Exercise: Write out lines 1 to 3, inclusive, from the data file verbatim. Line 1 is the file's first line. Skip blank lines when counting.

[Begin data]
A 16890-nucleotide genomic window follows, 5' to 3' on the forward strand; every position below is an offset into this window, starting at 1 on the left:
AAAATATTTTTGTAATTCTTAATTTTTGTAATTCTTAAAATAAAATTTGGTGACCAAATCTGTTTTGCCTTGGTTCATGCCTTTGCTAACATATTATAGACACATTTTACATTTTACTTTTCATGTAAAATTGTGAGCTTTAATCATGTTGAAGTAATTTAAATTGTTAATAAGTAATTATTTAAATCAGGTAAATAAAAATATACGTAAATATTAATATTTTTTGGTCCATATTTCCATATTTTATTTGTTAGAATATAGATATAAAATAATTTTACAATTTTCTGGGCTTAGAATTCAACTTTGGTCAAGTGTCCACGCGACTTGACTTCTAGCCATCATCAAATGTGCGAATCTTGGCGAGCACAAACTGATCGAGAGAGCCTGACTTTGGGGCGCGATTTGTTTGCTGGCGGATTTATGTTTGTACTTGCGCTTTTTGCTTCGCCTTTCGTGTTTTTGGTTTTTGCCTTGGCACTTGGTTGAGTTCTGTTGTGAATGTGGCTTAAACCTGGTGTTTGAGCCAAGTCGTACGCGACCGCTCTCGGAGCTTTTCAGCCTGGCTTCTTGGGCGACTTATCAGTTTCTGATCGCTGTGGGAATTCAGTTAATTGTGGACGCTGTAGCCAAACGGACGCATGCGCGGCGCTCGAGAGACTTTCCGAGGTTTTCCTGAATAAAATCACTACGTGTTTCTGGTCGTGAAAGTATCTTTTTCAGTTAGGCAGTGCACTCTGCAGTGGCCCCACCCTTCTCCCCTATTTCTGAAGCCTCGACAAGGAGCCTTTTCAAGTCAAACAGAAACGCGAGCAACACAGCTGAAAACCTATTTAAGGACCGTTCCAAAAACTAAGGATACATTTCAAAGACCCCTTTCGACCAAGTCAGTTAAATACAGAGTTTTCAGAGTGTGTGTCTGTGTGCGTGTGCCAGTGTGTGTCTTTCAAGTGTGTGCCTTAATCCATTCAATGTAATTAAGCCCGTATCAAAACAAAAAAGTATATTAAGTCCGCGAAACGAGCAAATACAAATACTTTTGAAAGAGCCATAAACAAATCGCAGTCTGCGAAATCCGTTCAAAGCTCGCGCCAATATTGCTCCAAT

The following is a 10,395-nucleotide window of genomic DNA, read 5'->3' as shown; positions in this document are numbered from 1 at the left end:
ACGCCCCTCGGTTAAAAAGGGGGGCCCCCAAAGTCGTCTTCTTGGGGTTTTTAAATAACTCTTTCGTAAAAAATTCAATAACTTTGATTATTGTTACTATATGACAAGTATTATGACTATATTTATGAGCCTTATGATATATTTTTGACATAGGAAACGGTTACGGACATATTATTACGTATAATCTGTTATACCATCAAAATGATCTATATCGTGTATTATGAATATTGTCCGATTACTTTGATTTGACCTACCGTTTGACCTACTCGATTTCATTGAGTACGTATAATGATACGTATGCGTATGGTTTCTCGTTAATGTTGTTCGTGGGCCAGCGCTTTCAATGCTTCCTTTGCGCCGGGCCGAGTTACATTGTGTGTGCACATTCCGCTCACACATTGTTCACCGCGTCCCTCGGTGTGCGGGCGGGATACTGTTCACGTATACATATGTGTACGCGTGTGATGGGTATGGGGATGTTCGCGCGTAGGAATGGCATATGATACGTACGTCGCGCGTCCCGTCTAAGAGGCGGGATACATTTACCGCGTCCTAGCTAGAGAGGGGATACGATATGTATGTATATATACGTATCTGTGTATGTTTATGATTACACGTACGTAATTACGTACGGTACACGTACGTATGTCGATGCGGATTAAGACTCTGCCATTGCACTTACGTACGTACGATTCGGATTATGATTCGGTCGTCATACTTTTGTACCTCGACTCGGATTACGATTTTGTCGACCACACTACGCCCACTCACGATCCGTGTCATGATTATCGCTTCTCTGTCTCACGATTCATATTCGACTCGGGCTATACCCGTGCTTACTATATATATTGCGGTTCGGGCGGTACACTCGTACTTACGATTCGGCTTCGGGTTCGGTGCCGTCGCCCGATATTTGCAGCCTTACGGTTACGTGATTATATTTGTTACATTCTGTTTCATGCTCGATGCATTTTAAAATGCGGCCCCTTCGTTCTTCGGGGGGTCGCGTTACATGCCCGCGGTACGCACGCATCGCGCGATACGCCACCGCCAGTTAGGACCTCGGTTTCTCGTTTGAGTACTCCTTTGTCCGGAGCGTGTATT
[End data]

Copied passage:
A 16890-nucleotide genomic window follows, 5' to 3' on the forward strand; every position below is an offset into this window, starting at 1 on the left:
AAAATATTTTTGTAATTCTTAATTTTTGTAATTCTTAAAATAAAATTTGGTGACCAAATCTGTTTTGCCTTGGTTCATGCCTTTGCTAACATATTATAGACACATTTTACATTTTACTTTTCATGTAAAATTGTGAGCTTTAATCATGTTGAAGTAATTTAAATTGTTAATAAGTAATTATTTAAATCAGGTAAATAAAAATATACGTAAATATTAATATTTTTTGGTCCATATTTCCATATTTTATTTGTTAGAATATAGATATAAAATAATTTTACAATTTTCTGGGCTTAGAATTCAACTTTGGTCAAGTGTCCACGCGACTTGACTTCTAGCCATCATCAAATGTGCGAATCTTGGCGAGCACAAACTGATCGAGAGAGCCTGACTTTGGGGCGCGATTTGTTTGCTGGCGGATTTATGTTTGTACTTGCGCTTTTTGCTTCGCCTTTCGTGTTTTTGGTTTTTGCCTTGGCACTTGGTTGAGTTCTGTTGTGAATGTGGCTTAAACCTGGTGTTTGAGCCAAGTCGTACGCGACCGCTCTCGGAGCTTTTCAGCCTGGCTTCTTGGGCGACTTATCAGTTTCTGATCGCTGTGGGAATTCAGTTAATTGTGGACGCTGTAGCCAAACGGACGCATGCGCGGCGCTCGAGAGACTTTCCGAGGTTTTCCTGAATAAAATCACTACGTGTTTCTGGTCGTGAAAGTATCTTTTTCAGTTAGGCAGTGCACTCTGCAGTGGCCCCACCCTTCTCCCCTATTTCTGAAGCCTCGACAAGGAGCCTTTTCAAGTCAAACAGAAACGCGAGCAACACAGCTGAAAACCTATTTAAGGACCGTTCCAAAAACTAAGGATACATTTCAAAGACCCCTTTCGACCAAGTCAGTTAAATACAGAGTTTTCAGAGTGTGTGTCTGTGTGCGTGTGCCAGTGTGTGTCTTTCAAGTGTGTGCCTTAATCCATTCAATGTAATTAAGCCCGTATCAAAACAAAAAAGTATATTAAGTCCGCGAAACGAGCAAATACAAATACTTTTGAAAGAGCCATAAACAAATCGCAGTCTGCGAAATCCGTTCAAAGCTCGCGCCAATATTGCTCCAAT

The following is a 10,395-nucleotide window of genomic DNA, read 5'->3' as shown; positions in this document are numbered from 1 at the left end: